Originally Posted by 96tbird
They are simply called lines or fret lines. What you need to do is add a drop of super glue to that and sand it flat with a radius sanding block.
A quick fix for a Luther, just a bench charge maybe half an hour.
Also a GREAT learning project. A custom neck and body may be good rather than bad depending on the wood, construction etc. It is very much like my $10 bass! I bought some Bart pickups off a TBer and he threw in the whole fretless bass with them for $10 more!! I figured parts, but when I got it the bass was so close to cool (missing electronics and neck had problems). So I decided to fix it.
The "lines" on the neck are usually the grooves where frets go that have been filled with something. The best is strips of wood veneer. Yours does look like that. Worst is wood filler that has no strength. Those lines need to be filled to keep the neck from loosing strength. That high "line" seems to be one that may have come unglued and is raised high. It looks like someone tried to reglue it.
First order of business is to make sure your fillers are strong (wood etc) and are all glued in properly (not loose in any part) As suggested you can reglue them by flowing superglue onto the loose ones and letting it flow in. If the lines were filled with weak filler I'd just get a fret saw and clean them out an refill with something strong (epoxy, veneer, etc)
Once you are sure all the fretlines are stable, it's time to attack the neck. Loosen the truss rod and see what the neck curvature is. Look for twists and the like. We will assume there are none. Then tweak the truss rod to get neck as flat as possible. Just lay a ruler on it. (You'll have to take the nut off too! They are usually glued but should pop right off, but it's not unusual to break one either. If you break it, I suggest buying the right size Graphtech black TUSQ lubed nut. They are GREAT.
Ok. Now you need to determine the curvature of your fingerboard. That takes a special tool. So there is going to be an order to Stewart-macDonald here. I bought the understring type #0353. If you don't want to spend the money you can download printer ones you cut out from pickguardian.com. Personally I URGE you to buy the gauges. They make things so much more accurate and easy. At the same time, even though this is a fretless job, I also URGE you to buy a "fret rocker". It is used to find and test high frets on fretted basses. As for the straight edges and things you can find plenty of metal yardsticks etc around. No need to fork out a bunch of cash for that.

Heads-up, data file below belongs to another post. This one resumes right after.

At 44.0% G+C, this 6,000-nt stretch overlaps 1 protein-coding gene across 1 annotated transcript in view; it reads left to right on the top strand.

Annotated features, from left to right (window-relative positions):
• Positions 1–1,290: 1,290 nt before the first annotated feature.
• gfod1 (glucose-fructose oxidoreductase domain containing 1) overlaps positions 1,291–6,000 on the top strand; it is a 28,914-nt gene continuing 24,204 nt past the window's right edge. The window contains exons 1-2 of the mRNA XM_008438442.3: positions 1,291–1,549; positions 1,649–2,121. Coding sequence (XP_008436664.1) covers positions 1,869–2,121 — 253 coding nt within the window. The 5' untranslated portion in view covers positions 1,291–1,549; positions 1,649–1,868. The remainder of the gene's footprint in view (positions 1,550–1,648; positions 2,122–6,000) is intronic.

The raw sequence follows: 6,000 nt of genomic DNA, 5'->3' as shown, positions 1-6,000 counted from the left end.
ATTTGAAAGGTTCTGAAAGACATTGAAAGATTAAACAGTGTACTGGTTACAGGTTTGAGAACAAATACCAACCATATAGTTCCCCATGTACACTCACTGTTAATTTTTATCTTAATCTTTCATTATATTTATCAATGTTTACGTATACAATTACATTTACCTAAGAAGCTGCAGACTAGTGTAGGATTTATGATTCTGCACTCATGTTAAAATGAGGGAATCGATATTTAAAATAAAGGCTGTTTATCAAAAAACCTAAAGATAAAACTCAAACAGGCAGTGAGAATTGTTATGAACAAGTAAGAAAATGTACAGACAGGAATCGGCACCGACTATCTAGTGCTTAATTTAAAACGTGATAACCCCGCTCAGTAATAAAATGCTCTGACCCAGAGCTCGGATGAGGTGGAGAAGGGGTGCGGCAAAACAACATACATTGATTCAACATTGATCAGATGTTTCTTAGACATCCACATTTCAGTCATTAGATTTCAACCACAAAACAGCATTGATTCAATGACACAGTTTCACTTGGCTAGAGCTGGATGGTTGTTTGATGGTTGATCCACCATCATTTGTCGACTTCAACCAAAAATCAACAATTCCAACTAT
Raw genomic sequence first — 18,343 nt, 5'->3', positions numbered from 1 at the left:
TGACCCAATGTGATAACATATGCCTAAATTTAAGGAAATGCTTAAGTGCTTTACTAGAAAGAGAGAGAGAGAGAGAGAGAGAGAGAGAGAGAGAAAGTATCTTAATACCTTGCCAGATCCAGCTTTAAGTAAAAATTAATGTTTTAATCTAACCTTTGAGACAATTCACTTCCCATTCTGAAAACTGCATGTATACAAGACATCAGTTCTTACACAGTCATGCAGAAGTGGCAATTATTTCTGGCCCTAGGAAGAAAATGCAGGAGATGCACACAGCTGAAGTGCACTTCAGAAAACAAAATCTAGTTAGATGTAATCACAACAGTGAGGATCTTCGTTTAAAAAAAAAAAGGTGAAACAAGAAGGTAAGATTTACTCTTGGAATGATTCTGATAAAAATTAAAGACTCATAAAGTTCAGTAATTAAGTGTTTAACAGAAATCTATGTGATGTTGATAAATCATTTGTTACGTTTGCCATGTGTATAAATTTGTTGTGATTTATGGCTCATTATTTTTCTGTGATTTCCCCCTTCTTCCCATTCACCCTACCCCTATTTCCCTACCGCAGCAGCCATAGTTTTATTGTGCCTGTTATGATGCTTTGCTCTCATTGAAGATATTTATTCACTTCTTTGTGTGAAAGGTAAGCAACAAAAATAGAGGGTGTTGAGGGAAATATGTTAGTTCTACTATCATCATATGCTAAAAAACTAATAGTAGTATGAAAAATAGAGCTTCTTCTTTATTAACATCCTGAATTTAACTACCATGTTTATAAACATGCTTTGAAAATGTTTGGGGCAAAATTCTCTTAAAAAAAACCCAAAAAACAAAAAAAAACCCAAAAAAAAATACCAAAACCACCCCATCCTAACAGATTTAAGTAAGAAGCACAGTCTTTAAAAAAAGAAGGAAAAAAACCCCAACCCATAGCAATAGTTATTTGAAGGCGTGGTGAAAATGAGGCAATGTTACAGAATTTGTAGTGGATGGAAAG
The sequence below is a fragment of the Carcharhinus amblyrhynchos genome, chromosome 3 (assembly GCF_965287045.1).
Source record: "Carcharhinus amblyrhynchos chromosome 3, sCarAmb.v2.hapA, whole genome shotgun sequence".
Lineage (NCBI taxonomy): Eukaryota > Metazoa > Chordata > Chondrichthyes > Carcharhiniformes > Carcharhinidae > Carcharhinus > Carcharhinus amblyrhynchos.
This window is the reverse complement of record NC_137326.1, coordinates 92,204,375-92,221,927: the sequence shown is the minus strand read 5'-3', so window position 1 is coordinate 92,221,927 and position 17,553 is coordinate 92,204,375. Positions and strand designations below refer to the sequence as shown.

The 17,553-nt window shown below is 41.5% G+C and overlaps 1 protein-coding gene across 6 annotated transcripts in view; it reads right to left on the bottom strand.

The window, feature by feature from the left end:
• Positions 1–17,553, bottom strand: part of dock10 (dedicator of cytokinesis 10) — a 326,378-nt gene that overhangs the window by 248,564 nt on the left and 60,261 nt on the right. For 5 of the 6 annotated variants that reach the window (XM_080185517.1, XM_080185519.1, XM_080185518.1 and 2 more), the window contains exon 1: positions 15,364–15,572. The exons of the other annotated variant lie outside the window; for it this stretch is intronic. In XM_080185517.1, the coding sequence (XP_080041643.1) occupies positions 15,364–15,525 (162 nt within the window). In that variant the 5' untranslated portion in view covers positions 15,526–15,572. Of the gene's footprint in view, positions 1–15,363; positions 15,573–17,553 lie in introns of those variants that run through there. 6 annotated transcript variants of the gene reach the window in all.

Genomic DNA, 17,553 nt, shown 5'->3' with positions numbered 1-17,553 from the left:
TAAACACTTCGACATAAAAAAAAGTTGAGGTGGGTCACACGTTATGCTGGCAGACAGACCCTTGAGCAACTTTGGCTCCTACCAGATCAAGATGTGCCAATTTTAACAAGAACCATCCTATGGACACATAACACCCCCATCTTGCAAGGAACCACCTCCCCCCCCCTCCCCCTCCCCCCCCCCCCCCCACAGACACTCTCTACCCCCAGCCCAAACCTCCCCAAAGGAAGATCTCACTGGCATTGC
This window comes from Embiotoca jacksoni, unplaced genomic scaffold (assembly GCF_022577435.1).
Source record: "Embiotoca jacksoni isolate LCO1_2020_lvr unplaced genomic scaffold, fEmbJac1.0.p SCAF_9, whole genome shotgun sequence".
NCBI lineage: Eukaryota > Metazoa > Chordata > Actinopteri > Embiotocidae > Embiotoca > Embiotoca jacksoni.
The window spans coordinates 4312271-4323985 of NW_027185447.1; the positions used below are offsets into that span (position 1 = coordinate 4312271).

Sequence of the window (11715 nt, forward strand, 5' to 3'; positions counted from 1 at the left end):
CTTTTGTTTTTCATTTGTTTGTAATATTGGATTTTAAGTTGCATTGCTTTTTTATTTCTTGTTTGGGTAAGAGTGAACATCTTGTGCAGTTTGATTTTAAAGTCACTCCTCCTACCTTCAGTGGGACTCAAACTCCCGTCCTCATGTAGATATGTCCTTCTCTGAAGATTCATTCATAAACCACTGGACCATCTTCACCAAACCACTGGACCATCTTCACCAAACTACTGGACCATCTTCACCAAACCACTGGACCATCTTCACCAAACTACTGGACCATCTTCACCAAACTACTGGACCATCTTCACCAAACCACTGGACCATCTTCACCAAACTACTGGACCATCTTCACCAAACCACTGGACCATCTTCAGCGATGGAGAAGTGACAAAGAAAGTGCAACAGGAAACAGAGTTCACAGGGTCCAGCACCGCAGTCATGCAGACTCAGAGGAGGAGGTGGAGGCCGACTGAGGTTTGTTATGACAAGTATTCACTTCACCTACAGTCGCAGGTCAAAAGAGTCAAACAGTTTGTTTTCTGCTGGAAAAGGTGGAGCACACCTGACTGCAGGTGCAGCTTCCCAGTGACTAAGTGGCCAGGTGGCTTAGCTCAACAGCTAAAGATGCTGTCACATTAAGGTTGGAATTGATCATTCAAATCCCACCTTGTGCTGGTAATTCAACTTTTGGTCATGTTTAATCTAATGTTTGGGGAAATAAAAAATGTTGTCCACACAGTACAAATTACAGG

But wait. Your Stew-Mac order isn't done yet. Once you carefully measure the radius of your fretless neck, you'll need to order a wood radius sanding block in that curvature. I use the 8" length and numbers run from #0403 to #0415 depending on curvature. Yeah fifteen bucks is kinda high for an old block of wood, but hey that proper curvature in it is ESSENTIAL to the job.
And if you need to clean out fretlines and refill them a cheap fretsaw may be needed too. I doubt this will be the case, though.
Then the "fix" is merely sanding your neck smooth and completely flat. Start with coarser grades and work to a nice fine grade finish. Then treat the neck with a commercial fingerboard oil like Dumlop or Fret Doctor. Lemon oil will work but I think the pro treatments work better just after a sanding.
Put the bass back together and string it up. I would not glue the nut in place until you have tested the bass and found it to your liking. Then use a couple of TINY drops of super glue to hold it in place. Check the relief under the strings when pressed against both ends of the fingerboard at the same time. It can be set from exactly flat to a slight normal curvature relief. The flatter you set it the more mwah the bass will have. But also the more likely the neck will develop a buzz somehere along it. Watch out for S curves in the neck showing that it's lost strength due to defretting.
You'll love it. I know I love my $10 fretless that was turned from junk parts into a killer bass with just the above operations I described. Yes the proper tools cost some coin but then you'll have them for ALL your basses including the next ones! :-)